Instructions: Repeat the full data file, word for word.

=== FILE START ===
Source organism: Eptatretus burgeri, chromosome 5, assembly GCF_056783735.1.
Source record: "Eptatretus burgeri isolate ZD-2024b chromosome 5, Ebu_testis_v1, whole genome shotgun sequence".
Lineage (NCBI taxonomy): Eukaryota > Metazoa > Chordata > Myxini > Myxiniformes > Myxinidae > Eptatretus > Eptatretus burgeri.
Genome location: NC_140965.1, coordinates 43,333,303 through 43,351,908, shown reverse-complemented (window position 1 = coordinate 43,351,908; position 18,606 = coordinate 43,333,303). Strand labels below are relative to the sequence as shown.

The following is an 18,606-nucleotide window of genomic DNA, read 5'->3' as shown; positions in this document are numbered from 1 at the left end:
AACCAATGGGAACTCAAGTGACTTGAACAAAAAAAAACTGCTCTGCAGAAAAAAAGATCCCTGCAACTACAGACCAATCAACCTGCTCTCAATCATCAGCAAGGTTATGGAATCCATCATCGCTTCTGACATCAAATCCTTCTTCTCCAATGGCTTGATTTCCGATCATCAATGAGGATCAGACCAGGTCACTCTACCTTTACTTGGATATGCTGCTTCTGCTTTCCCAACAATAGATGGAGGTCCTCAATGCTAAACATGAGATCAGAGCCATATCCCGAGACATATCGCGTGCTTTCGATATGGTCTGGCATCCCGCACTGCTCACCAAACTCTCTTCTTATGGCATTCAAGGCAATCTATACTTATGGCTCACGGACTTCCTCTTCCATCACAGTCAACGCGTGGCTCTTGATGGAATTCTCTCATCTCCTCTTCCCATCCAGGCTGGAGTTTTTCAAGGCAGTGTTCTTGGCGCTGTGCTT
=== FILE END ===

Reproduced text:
Source organism: Eptatretus burgeri, chromosome 5, assembly GCF_056783735.1.
Source record: "Eptatretus burgeri isolate ZD-2024b chromosome 5, Ebu_testis_v1, whole genome shotgun sequence".
Lineage (NCBI taxonomy): Eukaryota > Metazoa > Chordata > Myxini > Myxiniformes > Myxinidae > Eptatretus > Eptatretus burgeri.
Genome location: NC_140965.1, coordinates 43,333,303 through 43,351,908, shown reverse-complemented (window position 1 = coordinate 43,351,908; position 18,606 = coordinate 43,333,303). Strand labels below are relative to the sequence as shown.

The following is an 18,606-nucleotide window of genomic DNA, read 5'->3' as shown; positions in this document are numbered from 1 at the left end:
AACCAATGGGAACTCAAGTGACTTGAACAAAAAAAAACTGCTCTGCAGAAAAAAAGATCCCTGCAACTACAGACCAATCAACCTGCTCTCAATCATCAGCAAGGTTATGGAATCCATCATCGCTTCTGACATCAAATCCTTCTTCTCCAATGGCTTGATTTCCGATCATCAATGAGGATCAGACCAGGTCACTCTACCTTTACTTGGATATGCTGCTTCTGCTTTCCCAACAATAGATGGAGGTCCTCAATGCTAAACATGAGATCAGAGCCATATCCCGAGACATATCGCGTGCTTTCGATATGGTCTGGCATCCCGCACTGCTCACCAAACTCTCTTCTTATGGCATTCAAGGCAATCTATACTTATGGCTCACGGACTTCCTCTTCCATCACAGTCAACGCGTGGCTCTTGATGGAATTCTCTCATCTCCTCTTCCCATCCAGGCTGGAGTTTTTCAAGGCAGTGTTCTTGGCGCTGTGCTT